Author Alice Sebold said, “I like gardening — it's a place where I find myself when I need to lose myself.”
During long weeks of social distance and separation, many people built planters and created backyard gardens. Seedlings sprouted, leaves unfurled, and vegetables grew. It was a passing phase for some, but others were captivated by the process and committed to continue.
In Long Beach, gardening is not just a trend. The Long Beach Community Garden, which now has 300 plots in El Dorado East Regional Park, was started in 1976. A variety of smaller community gardens are now sprinkled throughout the city, with rental fees and regulations that vary by location.
Michelin star chef Gary Menes, who lives in Long Beach, spent years growing produce for his restaurant, Le Comptoir, at the Gladys Avenue Urban Farm. When the Gladys property sold, Menes began using his yard as a garden. During the shutdown, he has been selling sourdough bread and sourdough crust pizzas, topped with homegrown, seasonal vegetables.
“I love the seed-to-plate process,” Menes said, “knowing exactly where the food comes from. It’s a hands-on, tactile connection.”
Menes said that good soil is the key to good produce. Fellow Long Beach resident and home gardener Melissa Nicolai agrees. Inspired by Jo Robinson’s book "Eating on the Wild Side," Nicolai began a backyard farm seven years ago.
“When I started my first garden, I didn’t invest in good soil and that was a mistake,” Nicolai said. “We moved just over two years ago and started our current garden. We invested in high quality soil and it has made such a difference.”
Nicolai now cares for five raised beds, several potted plants, and citrus trees. Her 4'x12' beds are filled with tomatoes, cucumbers, squash, melons, peppers, herbs, and greens. She gets lots of assistance from her 2 1/2-year-old daughter, who loves sowing seeds, watering, harvesting, and handling bugs.
“She loves being on pest control and looking for green cabbage worms, horn worms, and digging for grubs in the dirt,” Nicolai said. “One of her favorite things to do is release beneficial insects into the garden (ladybugs and praying mantis).
Long Beach local Katie Snyder grew up gardening with her mom and wanted to create similar special memories with her own daughter. After having a small, raised bed for a year, her family decided to get a plot at the Long Beach Community Garden. Since then, they have added three more beds to their backyard. She said her 4-year-old daughter loves to help and is willing to eat anything that comes from their garden.
“It has some serious magical power over her,” Snyder said. “If she knows it’s from her garden, she will eat it.”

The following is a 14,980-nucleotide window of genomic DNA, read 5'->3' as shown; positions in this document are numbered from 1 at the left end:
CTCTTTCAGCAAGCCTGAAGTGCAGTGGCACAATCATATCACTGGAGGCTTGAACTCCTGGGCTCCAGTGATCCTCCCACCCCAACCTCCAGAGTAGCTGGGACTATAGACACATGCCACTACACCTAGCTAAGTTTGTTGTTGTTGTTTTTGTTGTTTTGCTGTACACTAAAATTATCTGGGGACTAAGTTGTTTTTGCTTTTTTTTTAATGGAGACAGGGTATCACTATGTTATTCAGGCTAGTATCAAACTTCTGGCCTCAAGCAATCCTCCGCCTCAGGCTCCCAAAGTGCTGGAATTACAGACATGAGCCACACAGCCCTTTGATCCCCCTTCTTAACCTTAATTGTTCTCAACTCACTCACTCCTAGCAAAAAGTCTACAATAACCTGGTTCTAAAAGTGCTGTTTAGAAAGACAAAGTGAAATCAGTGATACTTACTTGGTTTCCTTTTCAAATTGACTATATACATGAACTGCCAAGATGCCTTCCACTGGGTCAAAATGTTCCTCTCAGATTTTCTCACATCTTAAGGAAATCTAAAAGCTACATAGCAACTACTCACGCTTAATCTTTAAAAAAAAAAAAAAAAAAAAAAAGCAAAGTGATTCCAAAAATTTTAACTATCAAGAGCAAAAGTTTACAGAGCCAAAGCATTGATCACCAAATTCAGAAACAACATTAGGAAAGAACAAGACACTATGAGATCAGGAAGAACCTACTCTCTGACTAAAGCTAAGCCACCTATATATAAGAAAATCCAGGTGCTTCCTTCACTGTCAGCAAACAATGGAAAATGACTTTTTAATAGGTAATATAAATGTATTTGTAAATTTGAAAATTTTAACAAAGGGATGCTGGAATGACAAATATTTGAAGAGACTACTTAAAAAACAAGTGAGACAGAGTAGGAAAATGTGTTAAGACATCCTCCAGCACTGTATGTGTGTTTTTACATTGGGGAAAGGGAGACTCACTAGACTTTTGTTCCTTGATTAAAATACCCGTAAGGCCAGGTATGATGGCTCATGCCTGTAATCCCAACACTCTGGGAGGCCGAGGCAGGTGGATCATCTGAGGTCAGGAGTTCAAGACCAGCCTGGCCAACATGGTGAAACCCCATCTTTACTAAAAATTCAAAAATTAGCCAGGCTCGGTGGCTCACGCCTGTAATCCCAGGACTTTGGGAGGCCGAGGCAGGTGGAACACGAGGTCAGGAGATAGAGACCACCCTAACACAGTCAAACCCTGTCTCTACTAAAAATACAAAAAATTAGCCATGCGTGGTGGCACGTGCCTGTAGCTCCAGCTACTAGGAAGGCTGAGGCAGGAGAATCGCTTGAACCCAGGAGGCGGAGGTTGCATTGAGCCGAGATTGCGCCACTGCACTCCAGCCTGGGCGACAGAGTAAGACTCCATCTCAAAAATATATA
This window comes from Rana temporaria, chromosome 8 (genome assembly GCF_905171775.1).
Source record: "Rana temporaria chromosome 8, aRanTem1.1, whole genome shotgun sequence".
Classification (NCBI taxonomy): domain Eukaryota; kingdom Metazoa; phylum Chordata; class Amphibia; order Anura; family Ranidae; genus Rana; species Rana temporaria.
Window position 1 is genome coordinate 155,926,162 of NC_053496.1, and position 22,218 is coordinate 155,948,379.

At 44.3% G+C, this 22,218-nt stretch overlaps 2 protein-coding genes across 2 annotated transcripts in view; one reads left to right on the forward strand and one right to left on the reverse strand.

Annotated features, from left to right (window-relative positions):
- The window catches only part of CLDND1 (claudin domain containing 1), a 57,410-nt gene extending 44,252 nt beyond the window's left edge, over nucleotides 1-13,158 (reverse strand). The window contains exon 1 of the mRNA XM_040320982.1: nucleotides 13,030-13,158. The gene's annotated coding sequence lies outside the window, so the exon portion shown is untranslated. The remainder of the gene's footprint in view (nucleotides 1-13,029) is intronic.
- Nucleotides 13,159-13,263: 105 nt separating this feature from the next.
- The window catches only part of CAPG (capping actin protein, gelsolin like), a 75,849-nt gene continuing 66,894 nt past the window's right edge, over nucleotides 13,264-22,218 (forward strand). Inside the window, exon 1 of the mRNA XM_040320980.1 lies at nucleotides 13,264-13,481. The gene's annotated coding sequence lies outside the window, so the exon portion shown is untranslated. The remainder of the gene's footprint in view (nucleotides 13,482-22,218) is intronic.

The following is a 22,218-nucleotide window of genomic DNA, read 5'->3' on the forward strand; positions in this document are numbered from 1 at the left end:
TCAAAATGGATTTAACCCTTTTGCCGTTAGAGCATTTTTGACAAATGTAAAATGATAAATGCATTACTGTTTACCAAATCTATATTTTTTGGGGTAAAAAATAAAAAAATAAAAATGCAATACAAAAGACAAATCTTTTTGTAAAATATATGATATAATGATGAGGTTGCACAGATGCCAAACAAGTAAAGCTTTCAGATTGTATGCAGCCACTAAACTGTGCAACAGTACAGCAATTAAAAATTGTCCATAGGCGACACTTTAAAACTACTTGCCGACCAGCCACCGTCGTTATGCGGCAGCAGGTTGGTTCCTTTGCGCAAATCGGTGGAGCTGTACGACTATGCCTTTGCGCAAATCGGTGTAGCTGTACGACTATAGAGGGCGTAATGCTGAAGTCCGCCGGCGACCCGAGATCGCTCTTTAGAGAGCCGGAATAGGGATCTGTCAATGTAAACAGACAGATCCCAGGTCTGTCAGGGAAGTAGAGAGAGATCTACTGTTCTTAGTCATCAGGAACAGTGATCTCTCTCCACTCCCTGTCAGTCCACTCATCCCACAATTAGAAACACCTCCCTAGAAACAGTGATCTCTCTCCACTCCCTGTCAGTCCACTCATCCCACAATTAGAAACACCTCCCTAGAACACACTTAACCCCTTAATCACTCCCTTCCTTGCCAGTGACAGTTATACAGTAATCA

Snyder said there is a different intensity of flavor in food from the garden. Recently, her daughter tried a store-bought strawberry and said “yuck — I don’t like those, they picked them too early!”
Kristy Frontiera’s family is new to gardening. The Frontieras had just planted a variety of fruits and vegetables in backyard beds when the COVID-19 shutdowns started.
“It has been such a fun quarantine activity for the whole family to enjoy,” Frontiera said. “We did some research, reached out to some avid gardener friends, and our garden is thriving! Our zucchini and golden squash are producing more fruit than our family of four can eat, so we have been sharing with family.”
Like Snyder and Nicolai, Frontiera is including her children in the process.
“Both boys help prune the plants and their favorite part is, of course, picking everything once it is ready to be harvested,” Frontiera said. “Our biggest challenge is keeping tiny toddler hands off of the produce before it has fully ripened.”
Chef Clint Wilson does not have toddlers, but he gets a lot of gardening help from his employees, wife and parents. The owner of PRIME by Shenandoah, on Fourth Street, has two large raised beds in the back of his restaurant. The site’s rotating list of vegetables includes herbs, chiles, lettuce, tomatoes, and cauliflower, produce that can be used with the most popular menu items.
Although others tend his garden, Chef Wilson loves having crisp, clean, quality items in the kitchen. He said he would rather run out of an ingredient than use something that is not fresh.
Snyder and Nicolai share similar thoughts on the subject. Snyder said the produce she grows herself is fresher, more flavorful, and lasts longer than anything she buys at the store.
“There’s truly nothing better than home-grown veggies!” Nicolai said.